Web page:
Michael Wilshaw has weighed in again with another media friendly pronouncement on teaching (http://bbc.in/OQ80vk). In a move which has sparked a predictable backlash from teaching unions, Wilshaw the head of OfSTED and the most senior teacher in the land, outlined how teachers who did not teach well, or who left early (at 3pm was the cut off he used), should not be entitled to pay rises. An excellent analysis of Wilshaw’s strategy when he talks to the media can be found on Chips of Brookfields Blog (http://bit.ly/P9lG5Z) and Bansi Kara has written with insight and precision about why Wilshaw’s strategy ignores the reality of what happens in school and the basics of how you motivate people (http://bit.ly/TiuSLy).
At one level this is just another piece of populist grand-standing from Wilshaw, an interview with theTimes destined to please the Daily Mail readership and setting up Gove nicely for his conference speech to the Tories in a week’s time. Ignoring it is probably the best strategy. But the image Wilshaw paints of lazy teachers driving out of the school car park at 3pm is calculated to raise the hackles of anyone who thinks teachers work too short hours, have long holidays and an all round cushy number, and can increase the antagonism between the teaching profession and the wider public. Gove has been waging a war on state education since he became shadow secretary for education, and Wilshaw’s interview seems peppered with sound bites which could have come straight from Gove’s mouth, which they may well have done!
Wilshaw clearly shares his politics and views on teaching with Gove and as the months go by the partisan nature of this appointment appears ever more striking. Michaels Gove and Wilshaw (and wannabe ‘Michael’ Nick Gibb) all appear to have had the same lobotomy: a surgical operation to remove their creativity, imagination and ability to base their policies and pronouncements on facts and data, and a replacement of the resulting void with a fetid stew of authoritarian myopia and half-arsed sentiments from Rudyard Kipling. That the most senior politicians and leaders of education in this country can be so lacking in real insights in how to improve education and so bereft of meaningful policies is a national tragedy.
Wilshaw’s explanation that his inspectors will mark down schools which give pay rises to teaching staff without justification is not only unworkable, it also contradicts the essence of Gove’s reforms to state education. Gove has put all of his political eggs in the basket of academies and free schools*, and central to this policy is the right for academies to set their own pay and conditions for staff, even employing teachers without qualifications if they want to. So Gove’s policy seems to trust absolutely management of a school to promote those worthy teachers and reward performance accordingly, and Gove is eager to brandish the word ‘autonomy’ whenever he is championing his academy policy. But then Wilshaw comes along and contradicts this. Is he seriously saying that his inspectors are going to inspect a school and then drill down to the level of detail where they ask the Senior Management to justify the salary of individual teachers and mark them down if this justification does not satisfy them. This is of course will be impossible and even if it were, this will be a government agency intervening right at the heart of a school’s management and staffing structure.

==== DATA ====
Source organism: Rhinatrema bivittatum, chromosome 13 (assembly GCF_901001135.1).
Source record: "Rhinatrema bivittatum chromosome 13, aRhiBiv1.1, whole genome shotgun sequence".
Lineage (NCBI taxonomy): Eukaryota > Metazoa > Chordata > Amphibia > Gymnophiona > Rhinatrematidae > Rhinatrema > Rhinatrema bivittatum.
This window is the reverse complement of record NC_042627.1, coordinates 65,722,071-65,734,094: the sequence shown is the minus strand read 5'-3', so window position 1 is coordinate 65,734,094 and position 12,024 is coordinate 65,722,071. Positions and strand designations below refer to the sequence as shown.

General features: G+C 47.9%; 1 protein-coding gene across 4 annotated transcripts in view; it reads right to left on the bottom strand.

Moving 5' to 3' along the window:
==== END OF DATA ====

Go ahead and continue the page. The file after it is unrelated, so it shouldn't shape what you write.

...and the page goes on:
Michael Gove cannot have his autonomous cake and eat it. His talk is all of autonomy and letting schools run themselves without let or hindrance by the local authority, but his actions and policies very clearly point to exactly the opposite situation, the micro-management of schools by proxy by OfSTED. His policies are confused and contradictory and in Wilshaw he has found an unquestioning attack dog to further his agenda. The sooner both Michaels are removed to a position where they can no longer influence English schools the better.
*in terms of legal status, free schools and academies are the same thing. Free schools are just academies which are far more likely to be run by religious extremists or Tory journalists than regular academies.